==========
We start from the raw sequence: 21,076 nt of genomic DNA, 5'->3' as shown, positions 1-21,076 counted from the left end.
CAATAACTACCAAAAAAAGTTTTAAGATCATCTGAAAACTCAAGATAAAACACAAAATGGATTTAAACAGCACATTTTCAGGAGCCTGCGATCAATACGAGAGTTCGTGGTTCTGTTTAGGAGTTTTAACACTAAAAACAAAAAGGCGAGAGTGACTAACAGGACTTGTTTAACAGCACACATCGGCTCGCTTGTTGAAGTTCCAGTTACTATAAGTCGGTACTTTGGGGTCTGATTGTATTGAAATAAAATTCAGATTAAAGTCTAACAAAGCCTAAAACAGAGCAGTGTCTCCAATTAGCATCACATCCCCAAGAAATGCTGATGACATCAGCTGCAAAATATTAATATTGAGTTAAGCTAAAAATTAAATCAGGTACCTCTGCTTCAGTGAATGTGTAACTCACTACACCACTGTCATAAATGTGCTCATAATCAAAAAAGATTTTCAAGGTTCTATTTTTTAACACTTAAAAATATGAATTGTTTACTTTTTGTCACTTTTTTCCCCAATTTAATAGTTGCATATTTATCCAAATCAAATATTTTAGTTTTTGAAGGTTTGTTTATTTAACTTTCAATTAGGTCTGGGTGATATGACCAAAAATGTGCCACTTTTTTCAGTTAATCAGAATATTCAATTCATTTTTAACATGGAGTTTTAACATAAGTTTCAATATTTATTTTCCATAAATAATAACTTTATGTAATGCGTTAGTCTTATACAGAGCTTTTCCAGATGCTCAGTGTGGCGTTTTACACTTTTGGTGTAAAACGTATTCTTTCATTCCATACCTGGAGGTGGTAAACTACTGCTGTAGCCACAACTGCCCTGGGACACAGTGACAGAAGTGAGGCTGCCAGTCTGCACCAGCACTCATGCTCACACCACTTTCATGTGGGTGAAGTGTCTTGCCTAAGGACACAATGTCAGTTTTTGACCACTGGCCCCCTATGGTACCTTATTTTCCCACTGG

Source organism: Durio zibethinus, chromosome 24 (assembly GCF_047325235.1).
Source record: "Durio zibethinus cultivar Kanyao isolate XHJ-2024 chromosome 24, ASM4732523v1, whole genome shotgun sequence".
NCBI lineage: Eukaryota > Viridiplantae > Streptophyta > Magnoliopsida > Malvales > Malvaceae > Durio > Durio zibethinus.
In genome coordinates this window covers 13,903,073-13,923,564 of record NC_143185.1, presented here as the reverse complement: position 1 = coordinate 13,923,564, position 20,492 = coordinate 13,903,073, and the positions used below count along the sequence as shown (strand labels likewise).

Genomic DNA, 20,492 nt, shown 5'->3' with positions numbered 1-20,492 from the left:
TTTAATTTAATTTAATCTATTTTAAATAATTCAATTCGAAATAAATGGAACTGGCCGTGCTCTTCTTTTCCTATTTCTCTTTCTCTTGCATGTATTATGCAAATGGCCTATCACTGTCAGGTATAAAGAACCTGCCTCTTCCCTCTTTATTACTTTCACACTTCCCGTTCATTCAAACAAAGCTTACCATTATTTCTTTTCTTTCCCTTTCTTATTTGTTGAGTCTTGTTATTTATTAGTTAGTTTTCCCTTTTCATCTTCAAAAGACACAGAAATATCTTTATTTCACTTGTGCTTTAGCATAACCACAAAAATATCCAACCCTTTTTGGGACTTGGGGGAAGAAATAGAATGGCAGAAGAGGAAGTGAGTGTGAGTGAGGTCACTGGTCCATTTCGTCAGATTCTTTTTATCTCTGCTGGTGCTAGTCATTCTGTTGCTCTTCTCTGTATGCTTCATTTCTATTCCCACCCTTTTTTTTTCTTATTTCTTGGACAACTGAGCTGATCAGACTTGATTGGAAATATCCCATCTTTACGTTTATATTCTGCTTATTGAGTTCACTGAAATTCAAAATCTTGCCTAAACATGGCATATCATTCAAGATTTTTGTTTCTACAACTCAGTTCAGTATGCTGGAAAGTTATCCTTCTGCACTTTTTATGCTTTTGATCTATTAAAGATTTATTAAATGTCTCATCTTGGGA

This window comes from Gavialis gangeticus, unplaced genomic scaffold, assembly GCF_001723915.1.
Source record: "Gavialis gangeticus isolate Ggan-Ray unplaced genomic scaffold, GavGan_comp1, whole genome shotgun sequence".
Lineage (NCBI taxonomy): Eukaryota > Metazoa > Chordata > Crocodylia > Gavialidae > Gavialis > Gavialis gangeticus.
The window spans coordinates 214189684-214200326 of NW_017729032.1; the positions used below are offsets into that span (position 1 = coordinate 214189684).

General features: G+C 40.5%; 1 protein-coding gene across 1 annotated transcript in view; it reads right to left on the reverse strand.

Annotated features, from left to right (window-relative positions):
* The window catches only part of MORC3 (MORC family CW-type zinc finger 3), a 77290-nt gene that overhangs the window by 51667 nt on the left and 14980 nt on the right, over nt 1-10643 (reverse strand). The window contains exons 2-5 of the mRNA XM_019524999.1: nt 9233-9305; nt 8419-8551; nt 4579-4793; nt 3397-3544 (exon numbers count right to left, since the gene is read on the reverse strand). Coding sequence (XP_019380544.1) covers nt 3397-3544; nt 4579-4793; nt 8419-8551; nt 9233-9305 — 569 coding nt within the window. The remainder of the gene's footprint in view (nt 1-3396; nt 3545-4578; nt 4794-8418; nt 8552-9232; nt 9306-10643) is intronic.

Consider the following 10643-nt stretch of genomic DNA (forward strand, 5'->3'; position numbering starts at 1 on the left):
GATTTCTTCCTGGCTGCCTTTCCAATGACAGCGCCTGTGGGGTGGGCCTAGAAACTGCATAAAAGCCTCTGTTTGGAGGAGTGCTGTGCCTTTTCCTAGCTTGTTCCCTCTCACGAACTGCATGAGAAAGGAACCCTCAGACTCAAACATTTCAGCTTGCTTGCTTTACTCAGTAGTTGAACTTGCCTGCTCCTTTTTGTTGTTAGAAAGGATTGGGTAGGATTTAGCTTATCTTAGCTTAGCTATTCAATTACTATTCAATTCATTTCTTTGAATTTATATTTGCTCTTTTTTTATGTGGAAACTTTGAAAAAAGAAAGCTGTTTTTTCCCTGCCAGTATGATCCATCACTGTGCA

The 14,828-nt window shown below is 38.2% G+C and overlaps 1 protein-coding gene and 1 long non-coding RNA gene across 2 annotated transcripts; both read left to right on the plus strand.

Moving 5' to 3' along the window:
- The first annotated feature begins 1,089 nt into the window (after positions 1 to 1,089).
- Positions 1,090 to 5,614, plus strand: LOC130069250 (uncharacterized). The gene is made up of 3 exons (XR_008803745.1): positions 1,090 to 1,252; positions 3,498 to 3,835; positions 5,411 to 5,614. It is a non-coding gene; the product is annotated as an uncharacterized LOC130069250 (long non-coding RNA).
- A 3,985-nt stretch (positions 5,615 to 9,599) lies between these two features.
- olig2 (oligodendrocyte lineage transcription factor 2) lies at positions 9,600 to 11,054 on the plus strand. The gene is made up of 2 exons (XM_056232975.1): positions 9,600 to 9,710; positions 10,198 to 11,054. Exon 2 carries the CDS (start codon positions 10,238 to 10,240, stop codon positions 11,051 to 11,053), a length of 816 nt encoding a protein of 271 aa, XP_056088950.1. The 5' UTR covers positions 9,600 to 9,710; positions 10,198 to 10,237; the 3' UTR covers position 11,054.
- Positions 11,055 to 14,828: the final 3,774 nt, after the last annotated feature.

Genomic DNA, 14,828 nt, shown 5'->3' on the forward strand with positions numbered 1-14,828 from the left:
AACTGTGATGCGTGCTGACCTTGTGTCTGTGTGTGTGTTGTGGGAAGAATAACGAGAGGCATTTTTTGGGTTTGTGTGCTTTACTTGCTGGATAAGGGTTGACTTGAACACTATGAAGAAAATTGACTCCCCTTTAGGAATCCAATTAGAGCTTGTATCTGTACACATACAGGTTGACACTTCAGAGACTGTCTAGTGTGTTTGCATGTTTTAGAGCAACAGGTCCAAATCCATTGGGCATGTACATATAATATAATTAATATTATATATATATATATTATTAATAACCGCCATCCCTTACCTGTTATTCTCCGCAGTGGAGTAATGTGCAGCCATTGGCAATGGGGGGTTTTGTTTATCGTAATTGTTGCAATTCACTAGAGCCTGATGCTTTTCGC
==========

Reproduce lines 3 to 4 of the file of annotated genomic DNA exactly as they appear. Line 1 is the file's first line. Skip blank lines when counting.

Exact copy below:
Source organism: Durio zibethinus, chromosome 24 (assembly GCF_047325235.1).
Source record: "Durio zibethinus cultivar Kanyao isolate XHJ-2024 chromosome 24, ASM4732523v1, whole genome shotgun sequence".